Visiting wellness resort? Don’t expect GST relief
MUMBAI: At the crack of dawn, you will invariably find guests at any naturopathy resort performing ‘pranayama’ (deep breathing) on lush lawns. Typically, additional yoga exercises, ayurvedic treatments, massages, et al, as prescribed by the resort’s medical practitioners, would fill up a guest’s daily schedule.
At the end of this idyllic stay, it is likely that the guest would be handed over a bill replete with a goods and service tax (GST) levy of, say 18%, depending on the room tariff. In several cases, various benches of the Authority for Advance Rulings (AAR) have held that such wellness resorts that offer naturopathy services too do not fall within the classification of a GST-exempt clinical establishment.
The reason: The wellness resorts provide a composite supply that attracts a GST levy. Recently, the Appellate Authority for Advance Rulings (AAAR) in Uttarakhand state, in the case of Corbett Nature Reserve which housed a naturopathy centre, held that it cannot be treated as a clinical establishment. The AAAR upheld the ruling given earlier by the AAR.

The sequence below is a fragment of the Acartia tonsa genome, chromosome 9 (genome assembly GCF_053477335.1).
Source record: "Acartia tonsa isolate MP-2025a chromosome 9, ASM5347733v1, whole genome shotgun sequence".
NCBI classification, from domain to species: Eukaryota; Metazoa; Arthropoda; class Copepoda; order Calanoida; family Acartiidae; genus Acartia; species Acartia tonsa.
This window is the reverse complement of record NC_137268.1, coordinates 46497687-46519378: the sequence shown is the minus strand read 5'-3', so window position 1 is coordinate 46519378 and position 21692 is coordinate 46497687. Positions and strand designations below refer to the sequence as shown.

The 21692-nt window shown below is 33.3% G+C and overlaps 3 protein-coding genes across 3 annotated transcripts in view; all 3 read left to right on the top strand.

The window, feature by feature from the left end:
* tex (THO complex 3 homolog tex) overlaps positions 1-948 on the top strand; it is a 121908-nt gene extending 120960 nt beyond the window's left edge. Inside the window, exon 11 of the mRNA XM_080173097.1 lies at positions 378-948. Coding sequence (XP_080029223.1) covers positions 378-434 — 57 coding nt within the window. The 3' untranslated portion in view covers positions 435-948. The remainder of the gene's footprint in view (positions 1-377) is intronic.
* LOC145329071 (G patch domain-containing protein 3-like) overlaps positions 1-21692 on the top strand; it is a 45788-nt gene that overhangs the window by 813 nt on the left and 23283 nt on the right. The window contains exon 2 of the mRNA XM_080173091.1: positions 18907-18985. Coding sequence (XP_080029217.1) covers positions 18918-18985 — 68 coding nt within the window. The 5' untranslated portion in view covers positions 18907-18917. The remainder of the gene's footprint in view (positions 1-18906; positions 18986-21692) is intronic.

In this case, the applicant had submitted that healthcare services provided by an independent unit within the resort—Aahana Naturopathy Centre—is a cli- nical establishment, which offers nature cure and yoga therapies. It has an authorised medical practitioner on its rolls and the facilities offered by this unit are available not just to in-house customers but are open to all. The centre is registered under the Clinical Establishment Act, 2010.
Based on these facts, the contention was that it qualified as a clinical establishment and should be eligible for exemption as a ‘healthcare services’ supplier according to entry 74 of notification 12/2017. However, the AAAR observed that Corbett Nature Reserve had advertised and marketed its accommodation service as its main service and naturopathy as an additional service.